I think if you boil it down: The reserve gets you a bigger area, but it requires the city to do an urban growth boundary expansion on top of that. It’s probably a more complex, a more time -consuming and a more costly process, versus the UGB, which you could do presumably faster, get a new supply for lands for development — in particular housing development.

If the new City Council deems this a priority, what kind of timeline is the community looking at it when it comes to having a new UGB expansion?

The last UGB expansion project took over a decade to complete because it was subject to legal challenges. The way we completed that project successfully in the end was about a three -year process that ended in 2016 with a new UGB.

My hope would be to do a similar kind of project that would take a few years to complete and to be completed successfully, but there are many details we need to figure out.

What lessons were learned from the last UGB expansion that can be applied to a future one?

I think some of the main takeaways I took were: invest in really good information, an excellent project team and a transparent decision -making process that involves the public.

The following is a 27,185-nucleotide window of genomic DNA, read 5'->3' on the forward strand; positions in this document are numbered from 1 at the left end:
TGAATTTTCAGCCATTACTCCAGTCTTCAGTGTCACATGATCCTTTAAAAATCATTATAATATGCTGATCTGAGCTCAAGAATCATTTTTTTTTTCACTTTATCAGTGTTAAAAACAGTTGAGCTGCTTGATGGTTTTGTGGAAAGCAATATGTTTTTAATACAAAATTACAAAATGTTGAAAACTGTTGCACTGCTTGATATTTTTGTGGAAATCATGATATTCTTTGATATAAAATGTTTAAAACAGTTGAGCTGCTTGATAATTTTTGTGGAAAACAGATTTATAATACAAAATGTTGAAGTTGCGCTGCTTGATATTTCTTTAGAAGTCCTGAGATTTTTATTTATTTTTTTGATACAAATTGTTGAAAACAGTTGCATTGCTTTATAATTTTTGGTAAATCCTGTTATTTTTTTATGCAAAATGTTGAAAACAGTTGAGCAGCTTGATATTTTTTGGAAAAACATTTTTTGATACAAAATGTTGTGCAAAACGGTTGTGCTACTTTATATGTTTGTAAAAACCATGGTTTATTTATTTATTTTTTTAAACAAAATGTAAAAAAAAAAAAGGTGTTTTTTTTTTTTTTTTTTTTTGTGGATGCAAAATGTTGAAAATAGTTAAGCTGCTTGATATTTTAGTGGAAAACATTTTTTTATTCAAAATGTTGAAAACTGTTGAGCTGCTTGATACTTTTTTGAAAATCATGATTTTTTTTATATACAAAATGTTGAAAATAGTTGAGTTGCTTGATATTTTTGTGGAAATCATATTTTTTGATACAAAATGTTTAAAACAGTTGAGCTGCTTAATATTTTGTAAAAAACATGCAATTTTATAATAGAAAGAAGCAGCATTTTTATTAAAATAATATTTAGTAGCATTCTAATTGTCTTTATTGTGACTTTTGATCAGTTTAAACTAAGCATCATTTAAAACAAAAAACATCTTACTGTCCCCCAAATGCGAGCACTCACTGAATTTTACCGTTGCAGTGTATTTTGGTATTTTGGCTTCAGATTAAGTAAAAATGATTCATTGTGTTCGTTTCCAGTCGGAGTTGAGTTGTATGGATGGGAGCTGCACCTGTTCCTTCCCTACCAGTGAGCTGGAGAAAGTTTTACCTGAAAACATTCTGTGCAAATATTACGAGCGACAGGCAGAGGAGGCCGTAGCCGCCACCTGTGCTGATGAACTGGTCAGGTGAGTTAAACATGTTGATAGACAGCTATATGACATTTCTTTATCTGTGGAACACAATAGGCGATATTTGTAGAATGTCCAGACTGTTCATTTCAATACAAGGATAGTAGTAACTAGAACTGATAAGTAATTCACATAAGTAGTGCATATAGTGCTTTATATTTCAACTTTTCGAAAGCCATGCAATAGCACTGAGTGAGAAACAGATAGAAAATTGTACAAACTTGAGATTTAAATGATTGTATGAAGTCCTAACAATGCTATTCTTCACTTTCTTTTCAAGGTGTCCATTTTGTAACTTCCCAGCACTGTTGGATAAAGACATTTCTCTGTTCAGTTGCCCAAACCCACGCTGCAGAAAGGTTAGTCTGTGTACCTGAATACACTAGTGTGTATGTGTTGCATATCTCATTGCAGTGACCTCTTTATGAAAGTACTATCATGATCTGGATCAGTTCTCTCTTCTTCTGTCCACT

I think if the city can stick to that model, then we have a really good chance of … getting the project finished and having a fantastic result.

Reporter: 541-633-2160,

bvisser@bendbulletin.com

(2) comments

Gary Mendoza

An expansion of the UGB will serve developers’ interests and adversely impact the quality of life for most Bend residents.

David Clark

We will never have affordable housing while the government restricts the supply of land for housing. The ONLY solution is to get rid of the UGB and its accompanying bureaucracy.

The UGB is costing every Oregonian an average of about $500/month in increased rent or mortgage payments. (Just compare housing costs in Oregon with places without sever restrictions on building.)